What is a URL? What is a context root? It’s helpful to understand these things when writing or working with web applications.
Consider the following:
This entire string, is considered a URL–a Uniform Resource Locator. It is described in <a href=”http://www.ietf.org/rfc/rfc1738.txt”>RFC 1738</a>.
The first part of this string, “https”, is the protocol. In this case, the protocol is HTTP over SSL. This protocol is defined in <a href=”http://www.ietf.org/rfc/rfc2818.txt”>RFC 2818</a>. There are many other protocols–http, ftp, file, etc. The RFCs refer to protocols as “schemes”.
The “://” is always present.
Next, we have a fully qualified hostname, www.thinkmiddleware.com. The is a valid DNS hostname as described in these <a href=”http://www.dns.net/dnsrd/rfc/”>RFCs</a>. This could also be an IP address or a hostname that can be resolved with a local hosts file. In this example, thinkmiddleware.com is the domain name and “www” is the alias or host/machine name.
The “:” separating the host and port is always present.
After the hostname, comes a port number. This is optional. The protocol or scheme will define a default port. For example, if “443” were omitted, a browser would still open a connection to port 443. If a non-standard port is used, then the port number must be specified as it is in this example.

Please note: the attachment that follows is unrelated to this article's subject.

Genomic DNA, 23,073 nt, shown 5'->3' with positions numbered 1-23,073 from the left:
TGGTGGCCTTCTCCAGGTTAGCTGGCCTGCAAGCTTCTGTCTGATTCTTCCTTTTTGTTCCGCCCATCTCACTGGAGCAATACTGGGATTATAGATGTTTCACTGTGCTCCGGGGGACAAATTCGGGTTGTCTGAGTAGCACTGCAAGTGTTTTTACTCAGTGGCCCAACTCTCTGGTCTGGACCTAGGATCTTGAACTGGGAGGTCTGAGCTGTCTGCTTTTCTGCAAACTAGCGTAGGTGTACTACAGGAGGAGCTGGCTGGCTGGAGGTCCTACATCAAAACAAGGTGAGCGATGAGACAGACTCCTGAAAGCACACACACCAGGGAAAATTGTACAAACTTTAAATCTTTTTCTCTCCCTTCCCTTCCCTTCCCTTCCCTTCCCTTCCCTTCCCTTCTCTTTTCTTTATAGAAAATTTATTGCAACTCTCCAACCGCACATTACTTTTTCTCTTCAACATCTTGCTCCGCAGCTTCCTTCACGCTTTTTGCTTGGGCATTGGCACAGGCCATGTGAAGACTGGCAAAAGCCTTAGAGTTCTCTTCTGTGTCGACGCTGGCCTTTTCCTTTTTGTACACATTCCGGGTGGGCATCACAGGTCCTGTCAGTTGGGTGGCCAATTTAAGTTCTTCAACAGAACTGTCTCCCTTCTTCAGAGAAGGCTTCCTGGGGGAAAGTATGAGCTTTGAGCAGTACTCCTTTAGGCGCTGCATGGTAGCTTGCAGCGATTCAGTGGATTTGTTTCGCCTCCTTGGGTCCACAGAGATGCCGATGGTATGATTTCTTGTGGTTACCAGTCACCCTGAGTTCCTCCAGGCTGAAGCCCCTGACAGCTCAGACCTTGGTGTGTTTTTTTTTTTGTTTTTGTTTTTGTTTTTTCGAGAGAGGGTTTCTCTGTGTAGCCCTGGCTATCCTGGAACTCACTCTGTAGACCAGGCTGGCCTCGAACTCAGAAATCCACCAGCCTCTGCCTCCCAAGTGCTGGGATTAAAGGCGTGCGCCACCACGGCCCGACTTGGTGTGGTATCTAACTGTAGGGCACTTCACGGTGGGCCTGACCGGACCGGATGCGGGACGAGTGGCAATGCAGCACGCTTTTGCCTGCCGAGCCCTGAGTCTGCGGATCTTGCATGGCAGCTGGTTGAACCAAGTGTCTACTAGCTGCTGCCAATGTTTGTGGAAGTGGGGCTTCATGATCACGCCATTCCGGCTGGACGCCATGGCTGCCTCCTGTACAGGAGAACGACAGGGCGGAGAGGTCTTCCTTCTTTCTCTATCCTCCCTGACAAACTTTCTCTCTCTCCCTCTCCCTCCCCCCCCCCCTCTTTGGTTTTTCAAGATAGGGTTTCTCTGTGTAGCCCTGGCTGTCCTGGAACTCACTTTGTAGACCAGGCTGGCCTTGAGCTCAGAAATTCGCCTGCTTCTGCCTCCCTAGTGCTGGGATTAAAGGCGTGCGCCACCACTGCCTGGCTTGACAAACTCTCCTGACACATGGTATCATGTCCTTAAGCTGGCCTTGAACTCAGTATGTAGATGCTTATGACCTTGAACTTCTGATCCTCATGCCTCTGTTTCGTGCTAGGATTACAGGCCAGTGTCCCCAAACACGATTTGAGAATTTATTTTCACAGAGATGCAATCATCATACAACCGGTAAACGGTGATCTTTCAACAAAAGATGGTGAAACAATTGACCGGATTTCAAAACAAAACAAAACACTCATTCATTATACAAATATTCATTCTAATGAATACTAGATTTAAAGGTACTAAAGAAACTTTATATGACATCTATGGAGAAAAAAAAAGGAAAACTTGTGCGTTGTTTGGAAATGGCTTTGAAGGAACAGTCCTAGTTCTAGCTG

Everything that remains after the “/” following the port is called the path or url-path. The definition of the URL path is specific to the scheme or protocol being used. This article is primarily concerned with HTTP or HTTPS.
In J2EE terms, a url-path is of the form:
The context-root maps to the web application’s document root directory. This would be the top level directory of a WAR file (the directory containing WEB-INF).
The context-root is defined in application.xml of an EAR file or in an application-server specific way.
The application-specific-path is relative to the WAR file document root or is a servlet path defined in a web application’s web.xml file.
If a GET request is being called, the URL can come in the following format:
Everything before the ‘?’ is a URL as we’ve described it so far. Everything after the question mark is a series of Key-Value pairs that will be available to application code on the server-side.